Ambiguous /am-ˈbi-gyə-wəs/ adj.
Definition: Ambiguous is an adjective that has two possible meanings. Firstly, if something is ambiguous, it has more than one possible meaning. Some examples of this are lexical ambiguity, where the ambiguity is caused by a word having two meanings, such as ‘bank.’ If you say ‘I’m going to the bank,’ do you mean the side of a river, or do you mean a financial institution?
You can also use it to describe something not understood or clearly expressed that is uncertain or doubtful, especially from indistinctness or obscurity.
You could say that the word ambiguous is itself ambiguous!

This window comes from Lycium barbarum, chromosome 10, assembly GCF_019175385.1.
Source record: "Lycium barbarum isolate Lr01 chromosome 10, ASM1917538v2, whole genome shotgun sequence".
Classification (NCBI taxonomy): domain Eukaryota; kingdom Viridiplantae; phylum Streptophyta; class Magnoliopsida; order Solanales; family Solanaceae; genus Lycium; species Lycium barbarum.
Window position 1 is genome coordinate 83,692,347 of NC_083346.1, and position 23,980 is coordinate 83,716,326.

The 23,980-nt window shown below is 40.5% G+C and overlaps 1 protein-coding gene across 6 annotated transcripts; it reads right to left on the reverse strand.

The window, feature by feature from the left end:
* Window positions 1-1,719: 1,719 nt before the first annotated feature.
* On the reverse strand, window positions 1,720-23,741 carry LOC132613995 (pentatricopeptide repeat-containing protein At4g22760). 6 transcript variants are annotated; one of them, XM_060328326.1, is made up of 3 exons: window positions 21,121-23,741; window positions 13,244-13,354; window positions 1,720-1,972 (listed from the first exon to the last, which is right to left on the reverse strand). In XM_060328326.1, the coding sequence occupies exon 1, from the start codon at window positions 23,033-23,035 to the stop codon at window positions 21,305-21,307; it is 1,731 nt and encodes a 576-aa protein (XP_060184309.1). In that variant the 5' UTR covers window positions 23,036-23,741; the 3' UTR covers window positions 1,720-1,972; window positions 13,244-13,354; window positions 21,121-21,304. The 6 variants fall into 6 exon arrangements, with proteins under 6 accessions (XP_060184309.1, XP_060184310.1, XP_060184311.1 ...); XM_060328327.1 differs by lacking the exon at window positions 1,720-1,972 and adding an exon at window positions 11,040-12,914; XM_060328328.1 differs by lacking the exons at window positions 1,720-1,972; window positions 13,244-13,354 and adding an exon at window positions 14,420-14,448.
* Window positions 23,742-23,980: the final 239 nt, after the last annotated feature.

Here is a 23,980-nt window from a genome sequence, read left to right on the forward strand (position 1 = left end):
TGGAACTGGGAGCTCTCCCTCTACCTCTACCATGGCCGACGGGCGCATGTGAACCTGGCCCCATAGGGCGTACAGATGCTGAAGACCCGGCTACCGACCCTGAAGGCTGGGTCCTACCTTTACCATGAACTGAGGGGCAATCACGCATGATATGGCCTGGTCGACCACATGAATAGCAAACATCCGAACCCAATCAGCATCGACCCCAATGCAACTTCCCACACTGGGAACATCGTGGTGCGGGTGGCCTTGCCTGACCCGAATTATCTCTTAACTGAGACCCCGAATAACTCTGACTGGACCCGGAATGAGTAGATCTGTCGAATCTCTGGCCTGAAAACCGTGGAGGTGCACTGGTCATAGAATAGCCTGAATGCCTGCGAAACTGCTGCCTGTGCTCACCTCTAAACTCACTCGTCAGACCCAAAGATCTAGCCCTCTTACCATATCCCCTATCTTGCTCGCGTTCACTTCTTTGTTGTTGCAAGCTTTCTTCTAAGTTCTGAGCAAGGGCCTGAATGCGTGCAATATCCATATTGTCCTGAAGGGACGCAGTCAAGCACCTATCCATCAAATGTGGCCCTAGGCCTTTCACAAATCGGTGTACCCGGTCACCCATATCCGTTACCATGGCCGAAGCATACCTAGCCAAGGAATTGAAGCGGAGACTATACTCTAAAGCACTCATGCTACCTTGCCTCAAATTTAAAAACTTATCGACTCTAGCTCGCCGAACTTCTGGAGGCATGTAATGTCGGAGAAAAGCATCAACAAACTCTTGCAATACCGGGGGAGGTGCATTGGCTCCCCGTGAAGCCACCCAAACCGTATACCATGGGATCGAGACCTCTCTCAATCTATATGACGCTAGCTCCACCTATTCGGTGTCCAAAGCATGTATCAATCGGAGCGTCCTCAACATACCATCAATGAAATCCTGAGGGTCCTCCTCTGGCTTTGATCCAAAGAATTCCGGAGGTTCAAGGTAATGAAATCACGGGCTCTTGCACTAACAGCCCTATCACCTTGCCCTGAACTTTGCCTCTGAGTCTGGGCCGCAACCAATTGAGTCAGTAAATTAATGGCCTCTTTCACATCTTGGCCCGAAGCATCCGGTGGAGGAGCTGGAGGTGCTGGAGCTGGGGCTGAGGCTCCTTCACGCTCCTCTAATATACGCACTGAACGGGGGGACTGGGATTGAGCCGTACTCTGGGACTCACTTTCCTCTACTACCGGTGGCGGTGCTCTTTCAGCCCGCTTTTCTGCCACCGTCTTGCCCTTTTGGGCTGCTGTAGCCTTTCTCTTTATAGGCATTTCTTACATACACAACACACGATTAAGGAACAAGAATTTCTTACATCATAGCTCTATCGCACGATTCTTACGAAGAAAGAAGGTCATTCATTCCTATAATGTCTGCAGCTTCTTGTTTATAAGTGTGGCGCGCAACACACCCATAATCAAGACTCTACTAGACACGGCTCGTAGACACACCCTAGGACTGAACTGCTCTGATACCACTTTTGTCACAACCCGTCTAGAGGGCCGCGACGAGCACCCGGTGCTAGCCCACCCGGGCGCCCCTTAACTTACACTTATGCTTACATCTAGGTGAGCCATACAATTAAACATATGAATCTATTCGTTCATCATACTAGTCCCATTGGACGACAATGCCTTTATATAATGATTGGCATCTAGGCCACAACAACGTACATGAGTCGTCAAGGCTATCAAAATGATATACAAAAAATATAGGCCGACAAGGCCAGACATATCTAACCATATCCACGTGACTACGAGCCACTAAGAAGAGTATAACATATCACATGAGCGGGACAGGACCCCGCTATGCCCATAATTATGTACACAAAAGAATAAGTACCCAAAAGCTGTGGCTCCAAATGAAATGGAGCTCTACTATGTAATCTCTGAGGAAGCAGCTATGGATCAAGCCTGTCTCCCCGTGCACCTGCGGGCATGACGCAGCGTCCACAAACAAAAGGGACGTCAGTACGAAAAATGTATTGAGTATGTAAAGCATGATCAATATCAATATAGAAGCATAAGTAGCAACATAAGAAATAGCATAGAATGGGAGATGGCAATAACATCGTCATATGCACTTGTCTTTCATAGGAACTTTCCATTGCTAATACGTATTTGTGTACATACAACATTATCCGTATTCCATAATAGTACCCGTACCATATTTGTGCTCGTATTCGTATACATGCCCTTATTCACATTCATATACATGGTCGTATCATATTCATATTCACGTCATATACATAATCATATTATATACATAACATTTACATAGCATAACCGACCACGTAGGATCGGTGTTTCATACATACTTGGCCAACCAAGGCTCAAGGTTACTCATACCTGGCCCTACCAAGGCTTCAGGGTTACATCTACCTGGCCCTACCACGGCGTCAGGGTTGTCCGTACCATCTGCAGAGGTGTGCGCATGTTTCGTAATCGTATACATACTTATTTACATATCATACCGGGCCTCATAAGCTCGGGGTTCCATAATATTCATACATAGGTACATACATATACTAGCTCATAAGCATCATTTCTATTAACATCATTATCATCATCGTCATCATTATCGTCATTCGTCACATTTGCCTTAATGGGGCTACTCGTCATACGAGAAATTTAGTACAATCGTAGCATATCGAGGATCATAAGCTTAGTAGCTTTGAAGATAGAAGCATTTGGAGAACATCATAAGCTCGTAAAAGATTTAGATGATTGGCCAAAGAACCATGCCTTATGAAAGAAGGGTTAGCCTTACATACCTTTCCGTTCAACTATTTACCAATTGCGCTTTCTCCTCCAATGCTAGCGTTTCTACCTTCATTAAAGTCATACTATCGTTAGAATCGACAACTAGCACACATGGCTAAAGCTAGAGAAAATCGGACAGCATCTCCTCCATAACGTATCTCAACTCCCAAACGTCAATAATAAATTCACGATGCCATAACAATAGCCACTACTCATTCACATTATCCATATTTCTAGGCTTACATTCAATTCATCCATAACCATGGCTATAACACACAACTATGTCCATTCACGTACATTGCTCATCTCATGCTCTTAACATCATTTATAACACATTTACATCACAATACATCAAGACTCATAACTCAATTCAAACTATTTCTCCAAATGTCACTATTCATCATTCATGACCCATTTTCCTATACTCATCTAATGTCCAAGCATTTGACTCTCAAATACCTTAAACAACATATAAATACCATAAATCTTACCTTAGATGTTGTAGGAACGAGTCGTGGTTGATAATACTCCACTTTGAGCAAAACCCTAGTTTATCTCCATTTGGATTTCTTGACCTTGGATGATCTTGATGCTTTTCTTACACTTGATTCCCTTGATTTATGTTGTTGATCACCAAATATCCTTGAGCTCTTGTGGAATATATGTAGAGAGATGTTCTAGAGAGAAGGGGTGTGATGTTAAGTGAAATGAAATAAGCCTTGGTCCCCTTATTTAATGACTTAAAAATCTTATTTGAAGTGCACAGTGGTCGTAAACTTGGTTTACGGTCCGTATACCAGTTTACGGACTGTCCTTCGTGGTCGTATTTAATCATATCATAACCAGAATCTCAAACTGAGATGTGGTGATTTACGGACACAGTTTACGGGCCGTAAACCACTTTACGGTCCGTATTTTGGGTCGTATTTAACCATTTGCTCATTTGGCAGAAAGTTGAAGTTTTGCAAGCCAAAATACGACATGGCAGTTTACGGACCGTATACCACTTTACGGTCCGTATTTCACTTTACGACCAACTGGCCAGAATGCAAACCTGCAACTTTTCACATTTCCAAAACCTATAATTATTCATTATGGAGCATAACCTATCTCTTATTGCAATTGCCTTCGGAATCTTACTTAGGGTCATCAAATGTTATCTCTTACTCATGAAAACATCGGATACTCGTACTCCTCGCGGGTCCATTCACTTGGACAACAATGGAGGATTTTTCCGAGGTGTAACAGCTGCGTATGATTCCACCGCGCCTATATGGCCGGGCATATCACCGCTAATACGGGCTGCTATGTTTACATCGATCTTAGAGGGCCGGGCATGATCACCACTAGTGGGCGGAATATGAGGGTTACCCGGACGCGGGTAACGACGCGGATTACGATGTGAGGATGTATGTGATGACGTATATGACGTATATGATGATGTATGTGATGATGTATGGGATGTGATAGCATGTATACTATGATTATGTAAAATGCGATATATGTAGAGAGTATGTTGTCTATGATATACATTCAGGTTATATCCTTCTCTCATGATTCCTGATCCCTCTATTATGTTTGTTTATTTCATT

Etymology: The word is derived from the Latin ambiguus, meaning untrustworthy, unreliable, not to be relied on, or treacherous, which has its origins in the Latin verb ambigere ‘to waver or go around,’ from the prefix ambi- ‘both ways’ and the verb agree ‘to drive.’
The first recorded usage of the word in English dates to the 1520s, and the related word ambiguity dates to the 1400s.
In a Sentence
The instructions for the assembly of the wardrobe were ambiguous.
The ambiguous nature of the question made it difficult to determine the correct answer.
My role within the department had changed, becoming more ambiguous.